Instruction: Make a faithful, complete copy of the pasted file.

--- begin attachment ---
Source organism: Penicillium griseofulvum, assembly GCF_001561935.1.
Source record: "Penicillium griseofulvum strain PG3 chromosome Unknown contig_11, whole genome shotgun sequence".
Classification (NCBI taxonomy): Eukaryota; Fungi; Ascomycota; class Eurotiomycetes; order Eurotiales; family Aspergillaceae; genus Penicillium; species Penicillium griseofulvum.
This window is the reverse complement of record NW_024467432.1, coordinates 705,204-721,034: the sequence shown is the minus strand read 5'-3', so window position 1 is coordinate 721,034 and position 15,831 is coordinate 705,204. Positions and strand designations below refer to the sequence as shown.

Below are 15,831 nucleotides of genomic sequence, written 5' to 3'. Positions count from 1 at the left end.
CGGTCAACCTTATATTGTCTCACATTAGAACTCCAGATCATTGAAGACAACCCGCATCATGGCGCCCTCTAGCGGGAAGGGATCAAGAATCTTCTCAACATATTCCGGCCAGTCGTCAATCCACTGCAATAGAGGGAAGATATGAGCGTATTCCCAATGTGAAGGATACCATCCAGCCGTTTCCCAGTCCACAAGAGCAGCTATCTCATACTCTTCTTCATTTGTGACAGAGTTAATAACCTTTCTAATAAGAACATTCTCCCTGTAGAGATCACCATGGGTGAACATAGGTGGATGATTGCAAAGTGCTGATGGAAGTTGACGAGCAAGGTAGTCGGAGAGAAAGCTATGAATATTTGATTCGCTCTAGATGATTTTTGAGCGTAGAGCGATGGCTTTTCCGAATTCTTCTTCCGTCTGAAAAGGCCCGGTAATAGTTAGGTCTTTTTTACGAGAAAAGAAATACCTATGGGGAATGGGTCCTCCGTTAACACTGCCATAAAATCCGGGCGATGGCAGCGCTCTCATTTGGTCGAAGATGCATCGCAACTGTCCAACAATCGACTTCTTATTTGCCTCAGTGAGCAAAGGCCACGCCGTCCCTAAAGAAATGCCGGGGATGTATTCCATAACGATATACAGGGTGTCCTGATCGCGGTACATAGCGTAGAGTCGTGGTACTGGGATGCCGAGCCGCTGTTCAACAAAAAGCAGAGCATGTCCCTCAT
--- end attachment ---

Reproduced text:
Source organism: Penicillium griseofulvum, assembly GCF_001561935.1.
Source record: "Penicillium griseofulvum strain PG3 chromosome Unknown contig_11, whole genome shotgun sequence".
Classification (NCBI taxonomy): Eukaryota; Fungi; Ascomycota; class Eurotiomycetes; order Eurotiales; family Aspergillaceae; genus Penicillium; species Penicillium griseofulvum.
This window is the reverse complement of record NW_024467432.1, coordinates 705,204-721,034: the sequence shown is the minus strand read 5'-3', so window position 1 is coordinate 721,034 and position 15,831 is coordinate 705,204. Positions and strand designations below refer to the sequence as shown.

Below are 15,831 nucleotides of genomic sequence, written 5' to 3'. Positions count from 1 at the left end.
CGGTCAACCTTATATTGTCTCACATTAGAACTCCAGATCATTGAAGACAACCCGCATCATGGCGCCCTCTAGCGGGAAGGGATCAAGAATCTTCTCAACATATTCCGGCCAGTCGTCAATCCACTGCAATAGAGGGAAGATATGAGCGTATTCCCAATGTGAAGGATACCATCCAGCCGTTTCCCAGTCCACAAGAGCAGCTATCTCATACTCTTCTTCATTTGTGACAGAGTTAATAACCTTTCTAATAAGAACATTCTCCCTGTAGAGATCACCATGGGTGAACATAGGTGGATGATTGCAAAGTGCTGATGGAAGTTGACGAGCAAGGTAGTCGGAGAGAAAGCTATGAATATTTGATTCGCTCTAGATGATTTTTGAGCGTAGAGCGATGGCTTTTCCGAATTCTTCTTCCGTCTGAAAAGGCCCGGTAATAGTTAGGTCTTTTTTACGAGAAAAGAAATACCTATGGGGAATGGGTCCTCCGTTAACACTGCCATAAAATCCGGGCGATGGCAGCGCTCTCATTTGGTCGAAGATGCATCGCAACTGTCCAACAATCGACTTCTTATTTGCCTCAGTGAGCAAAGGCCACGCCGTCCCTAAAGAAATGCCGGGGATGTATTCCATAACGATATACAGGGTGTCCTGATCGCGGTACATAGCGTAGAGTCGTGGTACTGGGATGCCGAGCCGCTGTTCAACAAAAAGCAGAGCATGTCCCTCAT